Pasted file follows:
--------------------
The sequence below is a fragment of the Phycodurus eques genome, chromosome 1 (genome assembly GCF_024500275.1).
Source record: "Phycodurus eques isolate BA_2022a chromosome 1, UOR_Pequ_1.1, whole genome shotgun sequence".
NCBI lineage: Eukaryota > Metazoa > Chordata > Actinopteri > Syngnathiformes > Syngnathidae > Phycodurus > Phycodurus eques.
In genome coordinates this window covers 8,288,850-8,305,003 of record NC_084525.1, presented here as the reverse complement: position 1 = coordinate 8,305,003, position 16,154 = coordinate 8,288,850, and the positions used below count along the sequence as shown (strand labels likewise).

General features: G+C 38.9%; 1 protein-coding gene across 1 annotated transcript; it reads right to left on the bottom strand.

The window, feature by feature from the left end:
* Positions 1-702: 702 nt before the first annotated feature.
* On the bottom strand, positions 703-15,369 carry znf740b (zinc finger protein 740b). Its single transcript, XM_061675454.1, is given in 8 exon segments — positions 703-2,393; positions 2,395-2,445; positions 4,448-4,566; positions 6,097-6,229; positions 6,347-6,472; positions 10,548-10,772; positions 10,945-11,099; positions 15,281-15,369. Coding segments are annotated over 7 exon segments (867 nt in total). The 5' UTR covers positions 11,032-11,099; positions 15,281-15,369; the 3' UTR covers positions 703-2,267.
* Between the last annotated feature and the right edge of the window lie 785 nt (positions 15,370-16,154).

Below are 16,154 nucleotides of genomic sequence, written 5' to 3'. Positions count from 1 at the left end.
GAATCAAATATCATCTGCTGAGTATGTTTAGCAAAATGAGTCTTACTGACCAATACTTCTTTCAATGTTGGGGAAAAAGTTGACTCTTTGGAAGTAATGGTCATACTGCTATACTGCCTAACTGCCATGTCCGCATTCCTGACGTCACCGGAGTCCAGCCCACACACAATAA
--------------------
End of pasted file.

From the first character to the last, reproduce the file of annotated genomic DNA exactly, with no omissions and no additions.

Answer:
The sequence below is a fragment of the Phycodurus eques genome, chromosome 1 (genome assembly GCF_024500275.1).
Source record: "Phycodurus eques isolate BA_2022a chromosome 1, UOR_Pequ_1.1, whole genome shotgun sequence".
NCBI lineage: Eukaryota > Metazoa > Chordata > Actinopteri > Syngnathiformes > Syngnathidae > Phycodurus > Phycodurus eques.
In genome coordinates this window covers 8,288,850-8,305,003 of record NC_084525.1, presented here as the reverse complement: position 1 = coordinate 8,305,003, position 16,154 = coordinate 8,288,850, and the positions used below count along the sequence as shown (strand labels likewise).

General features: G+C 38.9%; 1 protein-coding gene across 1 annotated transcript; it reads right to left on the bottom strand.

The window, feature by feature from the left end:
* Positions 1-702: 702 nt before the first annotated feature.
* On the bottom strand, positions 703-15,369 carry znf740b (zinc finger protein 740b). Its single transcript, XM_061675454.1, is given in 8 exon segments — positions 703-2,393; positions 2,395-2,445; positions 4,448-4,566; positions 6,097-6,229; positions 6,347-6,472; positions 10,548-10,772; positions 10,945-11,099; positions 15,281-15,369. Coding segments are annotated over 7 exon segments (867 nt in total). The 5' UTR covers positions 11,032-11,099; positions 15,281-15,369; the 3' UTR covers positions 703-2,267.
* Between the last annotated feature and the right edge of the window lie 785 nt (positions 15,370-16,154).

Below are 16,154 nucleotides of genomic sequence, written 5' to 3'. Positions count from 1 at the left end.
GAATCAAATATCATCTGCTGAGTATGTTTAGCAAAATGAGTCTTACTGACCAATACTTCTTTCAATGTTGGGGAAAAAGTTGACTCTTTGGAAGTAATGGTCATACTGCTATACTGCCTAACTGCCATGTCCGCATTCCTGACGTCACCGGAGTCCAGCCCACACACAATAA